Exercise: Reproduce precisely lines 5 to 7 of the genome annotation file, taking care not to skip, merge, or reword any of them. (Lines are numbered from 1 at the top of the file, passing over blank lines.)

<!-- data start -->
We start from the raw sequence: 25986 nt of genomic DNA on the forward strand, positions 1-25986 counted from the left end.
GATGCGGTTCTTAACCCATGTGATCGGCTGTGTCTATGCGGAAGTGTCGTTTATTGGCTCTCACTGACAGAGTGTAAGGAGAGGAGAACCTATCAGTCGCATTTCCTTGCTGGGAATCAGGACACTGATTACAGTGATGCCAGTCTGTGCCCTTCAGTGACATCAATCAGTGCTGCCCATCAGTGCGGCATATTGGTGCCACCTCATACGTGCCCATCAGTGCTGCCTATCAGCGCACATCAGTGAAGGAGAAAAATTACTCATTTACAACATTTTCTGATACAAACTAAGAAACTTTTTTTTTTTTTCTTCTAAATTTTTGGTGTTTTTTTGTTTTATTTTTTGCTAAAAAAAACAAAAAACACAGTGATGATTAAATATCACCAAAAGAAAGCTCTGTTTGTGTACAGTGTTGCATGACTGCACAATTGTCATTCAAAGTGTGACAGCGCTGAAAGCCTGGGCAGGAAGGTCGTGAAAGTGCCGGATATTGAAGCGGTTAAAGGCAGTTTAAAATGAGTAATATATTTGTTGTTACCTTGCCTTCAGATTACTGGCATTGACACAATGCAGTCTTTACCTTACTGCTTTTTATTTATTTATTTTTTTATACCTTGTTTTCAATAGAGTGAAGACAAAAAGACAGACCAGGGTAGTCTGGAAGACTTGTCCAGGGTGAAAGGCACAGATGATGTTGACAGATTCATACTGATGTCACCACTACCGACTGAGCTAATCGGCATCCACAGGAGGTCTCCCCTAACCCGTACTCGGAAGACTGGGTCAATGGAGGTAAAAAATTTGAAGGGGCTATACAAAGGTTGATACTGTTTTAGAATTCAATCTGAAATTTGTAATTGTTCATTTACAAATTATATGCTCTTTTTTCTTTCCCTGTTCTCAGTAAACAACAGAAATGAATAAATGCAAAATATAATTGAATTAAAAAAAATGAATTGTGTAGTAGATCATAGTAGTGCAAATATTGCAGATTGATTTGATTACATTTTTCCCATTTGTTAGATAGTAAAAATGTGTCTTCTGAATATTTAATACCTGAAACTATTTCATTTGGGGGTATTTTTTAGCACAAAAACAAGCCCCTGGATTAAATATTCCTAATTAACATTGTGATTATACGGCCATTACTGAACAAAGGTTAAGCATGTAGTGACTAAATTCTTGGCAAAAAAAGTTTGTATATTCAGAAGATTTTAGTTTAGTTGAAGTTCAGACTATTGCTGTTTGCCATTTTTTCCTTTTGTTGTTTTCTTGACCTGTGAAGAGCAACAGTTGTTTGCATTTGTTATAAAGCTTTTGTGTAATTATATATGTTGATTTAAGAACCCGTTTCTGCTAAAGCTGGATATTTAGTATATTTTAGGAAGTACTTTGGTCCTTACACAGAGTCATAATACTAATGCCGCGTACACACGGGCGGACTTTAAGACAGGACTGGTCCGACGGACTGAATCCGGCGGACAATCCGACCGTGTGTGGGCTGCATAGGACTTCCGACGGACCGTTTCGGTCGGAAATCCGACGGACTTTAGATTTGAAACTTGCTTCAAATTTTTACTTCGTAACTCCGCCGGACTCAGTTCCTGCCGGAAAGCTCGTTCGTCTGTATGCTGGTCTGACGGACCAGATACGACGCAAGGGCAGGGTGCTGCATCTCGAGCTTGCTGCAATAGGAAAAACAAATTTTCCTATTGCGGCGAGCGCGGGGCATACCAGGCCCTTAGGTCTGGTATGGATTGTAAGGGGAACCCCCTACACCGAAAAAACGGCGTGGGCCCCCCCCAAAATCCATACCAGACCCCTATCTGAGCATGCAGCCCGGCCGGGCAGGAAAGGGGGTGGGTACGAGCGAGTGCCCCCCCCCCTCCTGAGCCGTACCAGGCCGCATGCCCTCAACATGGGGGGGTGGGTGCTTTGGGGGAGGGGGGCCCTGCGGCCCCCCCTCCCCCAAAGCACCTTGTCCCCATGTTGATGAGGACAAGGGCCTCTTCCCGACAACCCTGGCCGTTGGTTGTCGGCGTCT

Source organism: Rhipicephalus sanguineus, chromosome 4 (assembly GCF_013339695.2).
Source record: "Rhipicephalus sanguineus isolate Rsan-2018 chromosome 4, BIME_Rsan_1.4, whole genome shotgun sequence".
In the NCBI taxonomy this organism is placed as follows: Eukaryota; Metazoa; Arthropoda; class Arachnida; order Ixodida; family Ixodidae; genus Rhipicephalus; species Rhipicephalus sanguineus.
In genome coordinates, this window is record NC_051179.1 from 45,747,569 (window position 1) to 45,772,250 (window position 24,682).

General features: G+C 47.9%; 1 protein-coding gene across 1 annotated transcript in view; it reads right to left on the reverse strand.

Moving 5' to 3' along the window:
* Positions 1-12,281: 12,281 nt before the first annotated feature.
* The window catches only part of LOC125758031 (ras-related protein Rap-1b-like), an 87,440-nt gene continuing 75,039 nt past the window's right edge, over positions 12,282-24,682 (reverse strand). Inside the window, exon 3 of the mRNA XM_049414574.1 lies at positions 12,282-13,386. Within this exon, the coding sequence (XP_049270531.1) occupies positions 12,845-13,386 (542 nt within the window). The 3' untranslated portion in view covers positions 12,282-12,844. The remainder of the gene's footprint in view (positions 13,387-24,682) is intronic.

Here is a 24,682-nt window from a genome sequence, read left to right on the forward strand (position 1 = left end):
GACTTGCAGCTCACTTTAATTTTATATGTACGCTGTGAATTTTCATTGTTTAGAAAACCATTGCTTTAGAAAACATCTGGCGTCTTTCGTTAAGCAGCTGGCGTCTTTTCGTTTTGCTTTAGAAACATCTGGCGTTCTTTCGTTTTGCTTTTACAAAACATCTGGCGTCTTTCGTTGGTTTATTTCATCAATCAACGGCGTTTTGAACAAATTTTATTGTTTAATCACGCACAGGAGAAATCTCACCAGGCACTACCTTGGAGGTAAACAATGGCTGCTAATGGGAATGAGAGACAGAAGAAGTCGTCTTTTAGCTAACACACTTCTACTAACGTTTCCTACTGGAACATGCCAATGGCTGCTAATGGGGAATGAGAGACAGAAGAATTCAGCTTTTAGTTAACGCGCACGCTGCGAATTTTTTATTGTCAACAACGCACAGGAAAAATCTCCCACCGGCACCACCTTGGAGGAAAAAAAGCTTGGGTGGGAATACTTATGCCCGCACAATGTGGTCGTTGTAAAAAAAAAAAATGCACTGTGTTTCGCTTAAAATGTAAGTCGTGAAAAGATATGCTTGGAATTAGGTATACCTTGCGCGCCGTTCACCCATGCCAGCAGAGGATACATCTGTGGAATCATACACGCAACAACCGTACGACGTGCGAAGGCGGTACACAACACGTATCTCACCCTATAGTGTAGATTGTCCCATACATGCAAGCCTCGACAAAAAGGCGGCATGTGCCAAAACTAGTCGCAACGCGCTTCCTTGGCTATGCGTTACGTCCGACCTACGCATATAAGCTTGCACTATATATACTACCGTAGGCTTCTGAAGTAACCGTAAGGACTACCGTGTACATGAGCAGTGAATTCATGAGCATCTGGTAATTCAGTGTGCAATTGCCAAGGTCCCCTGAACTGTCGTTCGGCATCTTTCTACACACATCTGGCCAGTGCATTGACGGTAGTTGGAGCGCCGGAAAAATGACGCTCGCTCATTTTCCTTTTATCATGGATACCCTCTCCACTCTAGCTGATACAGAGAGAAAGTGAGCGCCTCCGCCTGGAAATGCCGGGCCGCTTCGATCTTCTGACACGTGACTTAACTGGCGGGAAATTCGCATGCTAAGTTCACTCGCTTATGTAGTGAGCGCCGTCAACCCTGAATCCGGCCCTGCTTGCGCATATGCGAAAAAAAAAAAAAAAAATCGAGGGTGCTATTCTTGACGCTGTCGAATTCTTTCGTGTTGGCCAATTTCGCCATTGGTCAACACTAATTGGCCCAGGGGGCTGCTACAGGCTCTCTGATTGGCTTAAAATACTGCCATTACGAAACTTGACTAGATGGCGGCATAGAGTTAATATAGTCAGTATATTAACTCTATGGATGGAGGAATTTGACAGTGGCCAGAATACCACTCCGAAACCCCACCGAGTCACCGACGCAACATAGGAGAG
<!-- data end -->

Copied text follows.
In the NCBI taxonomy this organism is placed as follows: Eukaryota; Metazoa; Arthropoda; class Arachnida; order Ixodida; family Ixodidae; genus Rhipicephalus; species Rhipicephalus sanguineus.
In genome coordinates, this window is record NC_051179.1 from 45,747,569 (window position 1) to 45,772,250 (window position 24,682).

General features: G+C 47.9%; 1 protein-coding gene across 1 annotated transcript in view; it reads right to left on the reverse strand.